The fiction were parabels to teach the people how to live their lives and what would happen to them if they didn't follow the guidelines of the bible.


posted on Aug, 10 2004 @ 10:03 PM
>Even the story of ressurection is often retold across many cultures and times outside of christianity. It was a popular myth and seemed to carry through. <

I haven't heard this where is your reference? I hope it isn't Greek or Roman mythology.

posted on Aug, 10 2004 @ 10:30 PM
Yes the bible is base on historical facts but the chronology of the history does not match some historical days due to the fact that the bible was not written until 90 years AD, so some of the years were perhaps mistakenly change, we will never know, but one thing is sure while the bible concentrate on the middle east way of life and the roots of one house that ended with the birth of Christianity many other things were happening all around the world that the bible does not have any mention of it.

posted on Aug, 27 2004 @ 12:53 PM
Hey Marge:

You are "kind of" correct about the AD 90 date in which the books of the OLD TESTAMENT were finally voted in "as that which defiles the hands" (i.e. holy scripture) by the Babylonian Rebbes in Jamnia near Caesarea after Rome destroyed Israel in AD 70. No central Temple in Jerusalem meant no Sadduccean (benei Zadok) priests and no more blood sacrifices---only rabbis and books and synagogues.

Books like The Testament of the 12, The Wisdom of Solomon, the Testament of Moses, I Henoch and the Wisdom of Yeshua Ben Sirach ("Ecclesiasticus") were all thrown out (even though the Dead Sea Scroll Community believed these books to be Scripture, like the author of Jude seems to think the Assumption of Moses and I Henoch were too, since he quotes them (Jude v 9 and Jude v 14) as Scripture)--but the Old Testament texts in the current "bible" were probably not written in their final form that we read today in the various versions until around 330 BC (Daniel and Ecclesiastes a little later, perhaps around 164 BC, late Mishnaic Hebrew and Aramaic gives those books away), though obviously based on older versions and re-edited at least 4 times since BC 621).

The New Testament did not come into its present form until after the time of the Emperor Constantine and the voting of the bishops at at least 4 different councils of the 4th and 5th centuries AD (where books like the gospel of John and the Apocalypse of Yohanon the Elder (whosever he was = Book of Revelation) were considered "heretical" for centuries and got in only by a vote or two at some councils, and outlawed altogether in others).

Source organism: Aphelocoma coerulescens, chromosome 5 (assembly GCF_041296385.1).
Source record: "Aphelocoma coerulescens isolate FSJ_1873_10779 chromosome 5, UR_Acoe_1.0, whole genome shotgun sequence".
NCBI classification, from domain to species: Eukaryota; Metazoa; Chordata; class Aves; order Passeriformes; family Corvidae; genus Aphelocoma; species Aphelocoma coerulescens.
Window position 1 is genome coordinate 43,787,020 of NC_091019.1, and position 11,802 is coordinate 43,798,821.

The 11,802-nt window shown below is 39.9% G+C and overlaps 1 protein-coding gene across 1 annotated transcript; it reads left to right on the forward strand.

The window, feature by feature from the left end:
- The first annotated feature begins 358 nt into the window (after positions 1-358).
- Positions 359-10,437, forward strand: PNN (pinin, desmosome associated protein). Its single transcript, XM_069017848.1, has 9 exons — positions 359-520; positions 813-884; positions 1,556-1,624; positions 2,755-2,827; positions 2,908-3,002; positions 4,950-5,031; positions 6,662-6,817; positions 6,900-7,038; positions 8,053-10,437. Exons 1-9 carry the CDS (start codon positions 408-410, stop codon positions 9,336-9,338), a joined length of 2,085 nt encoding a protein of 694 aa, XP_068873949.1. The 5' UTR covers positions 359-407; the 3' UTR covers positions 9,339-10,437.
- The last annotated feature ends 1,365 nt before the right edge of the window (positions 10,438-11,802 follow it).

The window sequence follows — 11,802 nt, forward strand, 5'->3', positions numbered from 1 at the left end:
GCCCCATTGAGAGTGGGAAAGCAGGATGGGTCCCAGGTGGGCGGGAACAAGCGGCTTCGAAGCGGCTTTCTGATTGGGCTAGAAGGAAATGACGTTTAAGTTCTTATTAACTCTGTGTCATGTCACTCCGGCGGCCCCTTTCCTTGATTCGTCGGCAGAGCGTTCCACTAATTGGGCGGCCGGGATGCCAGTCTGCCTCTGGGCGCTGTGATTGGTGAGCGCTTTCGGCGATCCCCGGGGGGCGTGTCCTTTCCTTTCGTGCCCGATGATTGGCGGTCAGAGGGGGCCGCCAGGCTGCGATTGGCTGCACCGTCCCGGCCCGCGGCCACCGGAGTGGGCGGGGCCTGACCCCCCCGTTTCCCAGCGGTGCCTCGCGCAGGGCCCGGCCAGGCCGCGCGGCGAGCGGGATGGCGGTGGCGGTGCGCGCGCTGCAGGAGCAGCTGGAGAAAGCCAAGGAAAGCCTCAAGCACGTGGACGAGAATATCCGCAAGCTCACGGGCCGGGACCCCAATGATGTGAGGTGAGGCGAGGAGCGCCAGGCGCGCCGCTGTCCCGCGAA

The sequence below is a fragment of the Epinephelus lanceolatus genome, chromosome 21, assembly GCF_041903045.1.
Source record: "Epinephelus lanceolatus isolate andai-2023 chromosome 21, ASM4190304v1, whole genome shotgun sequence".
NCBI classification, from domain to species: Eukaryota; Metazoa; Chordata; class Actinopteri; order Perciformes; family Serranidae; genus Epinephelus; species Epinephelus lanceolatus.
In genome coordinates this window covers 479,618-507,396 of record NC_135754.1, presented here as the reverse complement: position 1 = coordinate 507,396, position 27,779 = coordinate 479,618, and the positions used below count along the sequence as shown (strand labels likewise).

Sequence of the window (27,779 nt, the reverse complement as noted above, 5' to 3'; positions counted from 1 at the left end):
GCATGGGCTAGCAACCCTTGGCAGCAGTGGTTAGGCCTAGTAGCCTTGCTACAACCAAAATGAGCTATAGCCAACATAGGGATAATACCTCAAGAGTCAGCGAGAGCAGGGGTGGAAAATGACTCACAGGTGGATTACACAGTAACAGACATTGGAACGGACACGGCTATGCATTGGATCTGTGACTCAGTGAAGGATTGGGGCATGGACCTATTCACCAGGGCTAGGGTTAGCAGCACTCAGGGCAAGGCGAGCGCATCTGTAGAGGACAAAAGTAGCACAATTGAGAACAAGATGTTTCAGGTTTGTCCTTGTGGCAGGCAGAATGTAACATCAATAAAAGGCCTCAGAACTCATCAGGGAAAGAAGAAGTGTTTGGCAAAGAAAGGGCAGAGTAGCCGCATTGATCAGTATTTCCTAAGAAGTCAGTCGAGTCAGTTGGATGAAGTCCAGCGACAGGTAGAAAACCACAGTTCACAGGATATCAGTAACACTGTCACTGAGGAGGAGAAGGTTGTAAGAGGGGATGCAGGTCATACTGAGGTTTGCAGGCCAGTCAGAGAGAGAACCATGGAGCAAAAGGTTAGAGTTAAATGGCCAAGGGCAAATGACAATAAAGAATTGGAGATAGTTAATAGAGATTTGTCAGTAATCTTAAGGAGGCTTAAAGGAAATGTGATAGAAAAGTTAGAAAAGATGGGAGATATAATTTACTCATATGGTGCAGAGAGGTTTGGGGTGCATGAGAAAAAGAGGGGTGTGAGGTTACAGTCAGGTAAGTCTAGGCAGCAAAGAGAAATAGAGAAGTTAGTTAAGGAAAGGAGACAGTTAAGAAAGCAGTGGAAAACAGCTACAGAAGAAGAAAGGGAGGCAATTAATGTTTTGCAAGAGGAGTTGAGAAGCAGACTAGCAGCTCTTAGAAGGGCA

Books that also didn't get into the final count like the Gospel of Thomas and the Gospel of the Hebrews (and I Clement, and the Shepherd of Hermas etc.) were all banned as "not inspired" as well.

In terms of how much of the socalled Bible (old and new "testaments") is actually based on history is a debateable point.

The texts about the Exodus were not written down in their present form until after 480 BC and reflect a political situation with Egypt and Canaan during the reign of Josiah (621 BC) i.e. long after the time of Moses.

A good fairly recent book for the newcomer to this subject to get would be THE BIBLE UNEARTHED (Archaelogy's New Vision of Ancient Israel and the Origin of Its Sacred Texts) by Israel Finklestein and Neil Asher Silberman, 2001 Free Press-Simon & Schuster ISDN 0-684-86912-8) which shows that there is about 10% of REAL history behind the Biblical legends, but the vast majority of the material (even in the NT) is "midrashic" i.e. moral legends and teaching, only loosely related to hard facts when it overlaps with the moral of the stories, most of which are Ziono-centric and purport to show YHWH the clan god of Israel in the best possible light.

The same can be said for another book called WHO WROTE THE BIBLE by Richard Elliot Friedmann of Harvard who breaks down the Old Testment histories into their respective politico-religious sources (J, E, P D) and the final redaction of the material during the time of Ezra "the scribe", his conclusions being a layman's re-wording of the more complex Graf Wellhausen source documentary hypothesis (1873) which has stood its ground for more than 130 years.

posted on Aug, 28 2004 @ 10:50 AM
David and Goliath like most stories in the bible a are symbolic. David represents the people of Israel and Goliath the Philistines. The Philistines were the Superpower, while the Israelites the underdogs.

To this day we still use the metaphor David verses Goliath when describing the defeat of a stronger power by a weaker one.